Let's face it, Oracle is a premium, enterprise level product with an associated price tag. By owning MySQL and integrating it into their product range, they potentially get a lot of future customers out of those who will start out on MySQL Community Edition and then look to upgrade as their business grows. Those are the same people who will currently be buying MySQL Enterprise. By putting an upgrade path in place, it gives Oracle a far better opportunity to get at the mid-market than they currently have, so I think they'd be mad to kill it
Self serving prediction, but so what?
The Register ran the story, and now lots of people who've never heard of Touch Revolution have. And he's probably got a point, if they're using Android to do this for the reasons outlined, surely others will too. Interesting story, and I look forward to seeing what Touch Revolution have to offer.
Hmm, for those of us who have built a business around MySQL, this is a little worrying. Is it in Oracle's interest to continue to have an open-source db like MySQL around? My feeling is that, if they've got any sense, they'll look at building a clear upgrade path from MySQL to Oracle and use it to broaden their user base. If they let MySQL die, all they'll succeed in doing is forcing those who can't (or won't) afford to pay for Oracle to use either PostgreSQL or MS-SQL, surely neither of which would be good for Oracle.
Interested in what other people think...
right, first, I take your point because before I became a parent I used to sit in airport lounges praying none of the little brats were sitting anywhere near me.
but, for all you bloody idiots, do you seriously expect that once someone has kids they should no longer be allowed to travel? How about people with family overseas, or people like us when we visited my wife's best friend in san francisco this spring (who is for ever making the effort to come and see us)? Believe me, taking a long-haul flight with a 1 year old and a 2 year old is not an enjoyable experience, especially when the airline insists on putting your pushchair in the hold (thanks BA) and you have to carry them, and all the many bags they require, all the way from the gate through immigration to baggage reclaim!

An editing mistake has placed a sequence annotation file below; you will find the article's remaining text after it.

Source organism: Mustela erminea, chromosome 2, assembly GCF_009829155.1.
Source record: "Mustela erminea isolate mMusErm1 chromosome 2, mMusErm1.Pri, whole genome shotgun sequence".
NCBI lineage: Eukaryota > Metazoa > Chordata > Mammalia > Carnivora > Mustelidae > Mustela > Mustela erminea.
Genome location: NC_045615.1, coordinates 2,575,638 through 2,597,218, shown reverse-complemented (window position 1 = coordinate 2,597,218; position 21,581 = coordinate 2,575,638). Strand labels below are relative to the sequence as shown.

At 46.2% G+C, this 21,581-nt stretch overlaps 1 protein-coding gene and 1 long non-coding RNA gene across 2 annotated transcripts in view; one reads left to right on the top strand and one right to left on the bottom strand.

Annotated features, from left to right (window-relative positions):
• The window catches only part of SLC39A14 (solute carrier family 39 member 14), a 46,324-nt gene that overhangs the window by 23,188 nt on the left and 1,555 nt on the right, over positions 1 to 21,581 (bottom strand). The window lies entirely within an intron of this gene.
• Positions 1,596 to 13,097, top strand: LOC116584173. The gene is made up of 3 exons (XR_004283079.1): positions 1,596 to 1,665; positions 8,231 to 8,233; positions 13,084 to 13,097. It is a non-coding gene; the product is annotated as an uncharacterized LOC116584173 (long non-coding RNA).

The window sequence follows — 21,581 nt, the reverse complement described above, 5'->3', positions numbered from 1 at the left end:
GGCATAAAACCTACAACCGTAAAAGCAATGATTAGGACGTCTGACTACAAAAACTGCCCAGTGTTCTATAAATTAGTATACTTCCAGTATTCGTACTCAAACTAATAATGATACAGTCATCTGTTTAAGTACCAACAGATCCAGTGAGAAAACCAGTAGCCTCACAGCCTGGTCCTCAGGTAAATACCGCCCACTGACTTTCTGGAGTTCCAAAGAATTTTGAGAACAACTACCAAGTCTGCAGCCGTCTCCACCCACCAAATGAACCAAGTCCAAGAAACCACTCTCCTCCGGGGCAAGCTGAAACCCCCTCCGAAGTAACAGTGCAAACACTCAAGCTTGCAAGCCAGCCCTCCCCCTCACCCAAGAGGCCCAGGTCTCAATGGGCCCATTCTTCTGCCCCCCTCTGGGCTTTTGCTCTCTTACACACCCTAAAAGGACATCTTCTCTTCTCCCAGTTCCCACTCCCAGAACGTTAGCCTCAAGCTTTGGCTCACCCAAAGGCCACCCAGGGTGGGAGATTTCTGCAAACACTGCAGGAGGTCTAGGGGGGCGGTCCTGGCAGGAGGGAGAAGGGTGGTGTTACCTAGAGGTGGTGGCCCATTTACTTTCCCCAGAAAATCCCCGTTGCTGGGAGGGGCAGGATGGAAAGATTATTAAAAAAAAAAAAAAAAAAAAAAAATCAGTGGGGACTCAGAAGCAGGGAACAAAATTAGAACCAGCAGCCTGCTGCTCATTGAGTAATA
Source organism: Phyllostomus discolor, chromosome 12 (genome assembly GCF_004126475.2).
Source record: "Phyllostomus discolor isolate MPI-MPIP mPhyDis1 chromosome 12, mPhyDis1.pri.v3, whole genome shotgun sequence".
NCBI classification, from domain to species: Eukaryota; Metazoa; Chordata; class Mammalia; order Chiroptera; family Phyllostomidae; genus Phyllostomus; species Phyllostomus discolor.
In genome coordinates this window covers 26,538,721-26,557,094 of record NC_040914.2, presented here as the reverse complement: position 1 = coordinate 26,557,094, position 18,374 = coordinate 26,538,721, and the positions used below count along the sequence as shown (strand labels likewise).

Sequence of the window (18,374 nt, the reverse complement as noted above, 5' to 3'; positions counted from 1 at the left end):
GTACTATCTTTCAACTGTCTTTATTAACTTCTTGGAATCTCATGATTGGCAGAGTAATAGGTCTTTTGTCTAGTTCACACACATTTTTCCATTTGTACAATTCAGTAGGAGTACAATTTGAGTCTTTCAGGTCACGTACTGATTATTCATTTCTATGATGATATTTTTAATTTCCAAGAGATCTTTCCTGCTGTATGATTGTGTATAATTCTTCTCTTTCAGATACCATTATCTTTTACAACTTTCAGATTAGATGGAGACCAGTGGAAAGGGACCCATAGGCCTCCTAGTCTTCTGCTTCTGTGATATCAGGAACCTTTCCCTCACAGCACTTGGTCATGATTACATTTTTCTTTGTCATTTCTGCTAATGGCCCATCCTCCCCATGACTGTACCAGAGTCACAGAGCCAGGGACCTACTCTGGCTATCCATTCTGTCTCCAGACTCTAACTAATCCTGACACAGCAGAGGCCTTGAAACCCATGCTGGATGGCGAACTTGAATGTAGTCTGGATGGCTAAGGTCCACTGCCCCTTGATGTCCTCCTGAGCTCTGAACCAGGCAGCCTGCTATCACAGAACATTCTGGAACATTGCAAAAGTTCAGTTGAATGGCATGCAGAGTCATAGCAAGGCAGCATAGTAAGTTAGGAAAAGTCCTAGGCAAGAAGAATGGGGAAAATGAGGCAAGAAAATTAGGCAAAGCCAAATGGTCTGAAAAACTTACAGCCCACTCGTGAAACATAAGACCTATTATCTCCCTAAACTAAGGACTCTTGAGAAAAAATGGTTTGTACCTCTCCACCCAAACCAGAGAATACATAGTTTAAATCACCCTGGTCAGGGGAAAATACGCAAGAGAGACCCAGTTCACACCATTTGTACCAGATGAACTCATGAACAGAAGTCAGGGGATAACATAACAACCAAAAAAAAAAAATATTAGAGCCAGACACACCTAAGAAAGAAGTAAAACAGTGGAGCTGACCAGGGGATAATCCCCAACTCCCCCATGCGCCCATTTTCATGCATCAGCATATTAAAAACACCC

please, if you don't have kids, be tolerant of those who do. First, there's a pretty good chance it might be you one day. Second, even if you never have kids, the efforts of those of us who do will mean there are still doctors, nurses, engineers, IT geeks and (unfortunately) estate agents when you get old!
Tabloids and New Labour
Very sad... and brought about by a combination of tabloid scaremongering and a government hell-bent on regulating every area of our lives
DAB is great
I moved from London to near Bristol a year ago, and was worried about not being able to get my favourite radio stations, XFM (a GCap brand) and Virgin. But I can get them on DAB. Admitedly XFM's just launched in South Wales on FM and we can pick it up, but I really don't want to have to listen to them banging on about Wales beating England - I'd much rather have the London station! Also my wife can still get LBC, which she got addicted to ages ago.
So with that, and 6Music, and that you either have a signal or you don't (no crackling when you walk in front of the aerial etc), I think DAB's great...
do the decent thing?
Robbie, you have a point, but I actually don't think it would help. Firstly it would irritate the hell out of those (myself included) who legitimately run their own mail servers, although relaying via our ISPs probably isn't the end of the world. But I'd guess the additional load on ISPs' mail servers to do the relaying might not be insignificant,
The main reason, though, is that the spammers would quickly find a way around it. It wouldn't take much for a rogue ISP to sell mail server accounts to spammers - and if they're clever those accounts could be spread among cheap hosted virtual servers all over the world, making blocking them very difficult. And of course it would set up a market for stolen mail server logins - I'm sure it's not outside the bounds of possibility for a trojan to steal account details from Outlook Express, for example.
I think that as long as there's a market, there will be spam. And the market is generated by people who buy the products they sell, follow the stock tips etc. It's those idiots who need to be sat on - any ideas anyone??
Re the mute button, surely if that is the case it'll only be a short time before the hardware manufacturers in the Far East are bringing out TVs and boxes advertising their ability to override 'enforced sound', or to automatically switch to another channel and then back once the 'enforced sound' signal has ended.
All these kind of things rely on hardware manufacturers playing ball, and if one won't the rest have to follow suit. Just look at multi-region DVD players.
Btw Big_Boomer, I think tak means yes in Polish (thanks in Danish)
It's the clients that's the problem
IMAP, despite a few idiosynchracies, beats POP3 hands down for reading email. The main problem is finding an email client that gives you all the functionality you need, most IMAP support seems at best buggy